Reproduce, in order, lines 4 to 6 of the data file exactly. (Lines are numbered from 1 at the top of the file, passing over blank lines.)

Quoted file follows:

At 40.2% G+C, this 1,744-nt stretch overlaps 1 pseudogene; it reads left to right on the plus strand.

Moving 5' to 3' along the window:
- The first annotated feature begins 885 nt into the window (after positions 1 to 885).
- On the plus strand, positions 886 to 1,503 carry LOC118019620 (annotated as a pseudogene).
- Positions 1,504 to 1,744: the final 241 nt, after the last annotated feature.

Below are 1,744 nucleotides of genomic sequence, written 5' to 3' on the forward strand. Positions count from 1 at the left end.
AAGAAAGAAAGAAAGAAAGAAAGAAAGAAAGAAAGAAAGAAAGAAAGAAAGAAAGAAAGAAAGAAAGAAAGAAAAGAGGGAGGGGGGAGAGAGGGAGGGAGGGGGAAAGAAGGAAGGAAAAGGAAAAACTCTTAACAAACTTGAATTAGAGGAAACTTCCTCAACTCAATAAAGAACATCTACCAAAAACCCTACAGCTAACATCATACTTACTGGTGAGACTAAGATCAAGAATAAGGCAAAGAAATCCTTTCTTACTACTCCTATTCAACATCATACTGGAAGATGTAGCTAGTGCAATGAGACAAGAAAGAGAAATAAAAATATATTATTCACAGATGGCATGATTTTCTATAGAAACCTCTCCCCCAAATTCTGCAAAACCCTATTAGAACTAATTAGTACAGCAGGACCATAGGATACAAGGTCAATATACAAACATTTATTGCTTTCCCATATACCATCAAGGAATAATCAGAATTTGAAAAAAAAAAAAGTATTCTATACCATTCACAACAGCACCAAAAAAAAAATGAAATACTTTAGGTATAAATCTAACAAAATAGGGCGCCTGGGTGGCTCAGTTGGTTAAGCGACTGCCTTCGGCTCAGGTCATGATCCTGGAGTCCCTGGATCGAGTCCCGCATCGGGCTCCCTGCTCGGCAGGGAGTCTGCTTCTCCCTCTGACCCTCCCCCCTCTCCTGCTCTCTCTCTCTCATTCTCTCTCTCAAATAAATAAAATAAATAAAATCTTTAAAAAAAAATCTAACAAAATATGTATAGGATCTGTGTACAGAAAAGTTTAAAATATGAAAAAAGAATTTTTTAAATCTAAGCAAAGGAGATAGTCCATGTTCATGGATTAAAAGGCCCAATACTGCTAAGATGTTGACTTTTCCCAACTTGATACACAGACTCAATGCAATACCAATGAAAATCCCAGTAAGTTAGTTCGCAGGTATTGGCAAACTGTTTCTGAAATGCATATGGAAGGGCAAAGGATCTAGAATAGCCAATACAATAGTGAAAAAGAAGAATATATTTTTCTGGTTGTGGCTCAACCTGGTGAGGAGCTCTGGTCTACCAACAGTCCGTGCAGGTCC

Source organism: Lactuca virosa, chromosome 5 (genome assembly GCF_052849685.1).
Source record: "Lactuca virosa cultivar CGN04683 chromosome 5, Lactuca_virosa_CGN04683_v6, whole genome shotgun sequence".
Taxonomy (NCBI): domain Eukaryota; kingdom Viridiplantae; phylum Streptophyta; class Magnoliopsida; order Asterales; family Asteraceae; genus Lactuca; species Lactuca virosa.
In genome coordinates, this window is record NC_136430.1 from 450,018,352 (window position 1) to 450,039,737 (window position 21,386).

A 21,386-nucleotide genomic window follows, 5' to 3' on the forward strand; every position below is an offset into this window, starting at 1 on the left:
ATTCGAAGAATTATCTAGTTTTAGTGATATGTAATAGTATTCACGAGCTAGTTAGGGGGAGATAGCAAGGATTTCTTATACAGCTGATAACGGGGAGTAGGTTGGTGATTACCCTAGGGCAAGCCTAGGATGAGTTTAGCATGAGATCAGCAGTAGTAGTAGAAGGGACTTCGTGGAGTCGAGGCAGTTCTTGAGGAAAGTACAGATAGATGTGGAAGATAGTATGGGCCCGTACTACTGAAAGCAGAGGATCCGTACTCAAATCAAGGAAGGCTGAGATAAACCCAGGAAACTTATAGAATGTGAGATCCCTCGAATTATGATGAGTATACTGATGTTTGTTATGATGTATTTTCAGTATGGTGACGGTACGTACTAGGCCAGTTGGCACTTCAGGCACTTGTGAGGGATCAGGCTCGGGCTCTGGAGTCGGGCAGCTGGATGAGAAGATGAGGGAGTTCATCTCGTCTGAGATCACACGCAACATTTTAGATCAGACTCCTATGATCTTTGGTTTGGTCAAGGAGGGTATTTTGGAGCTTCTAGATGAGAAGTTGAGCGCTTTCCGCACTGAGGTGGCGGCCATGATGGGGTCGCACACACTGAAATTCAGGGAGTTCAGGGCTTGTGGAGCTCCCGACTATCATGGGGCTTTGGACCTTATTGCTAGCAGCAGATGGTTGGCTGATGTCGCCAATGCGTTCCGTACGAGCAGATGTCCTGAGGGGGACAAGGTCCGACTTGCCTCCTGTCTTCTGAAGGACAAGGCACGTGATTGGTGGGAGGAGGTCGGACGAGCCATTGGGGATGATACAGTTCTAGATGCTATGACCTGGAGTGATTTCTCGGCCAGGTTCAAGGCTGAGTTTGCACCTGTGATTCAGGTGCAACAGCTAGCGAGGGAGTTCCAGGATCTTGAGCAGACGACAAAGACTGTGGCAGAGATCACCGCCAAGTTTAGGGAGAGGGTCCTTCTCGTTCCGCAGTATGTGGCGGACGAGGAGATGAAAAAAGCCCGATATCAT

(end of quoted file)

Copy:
- On the plus strand, positions 886 to 1,503 carry LOC118019620 (annotated as a pseudogene).
- Positions 1,504 to 1,744: the final 241 nt, after the last annotated feature.

Below are 1,744 nucleotides of genomic sequence, written 5' to 3' on the forward strand. Positions count from 1 at the left end.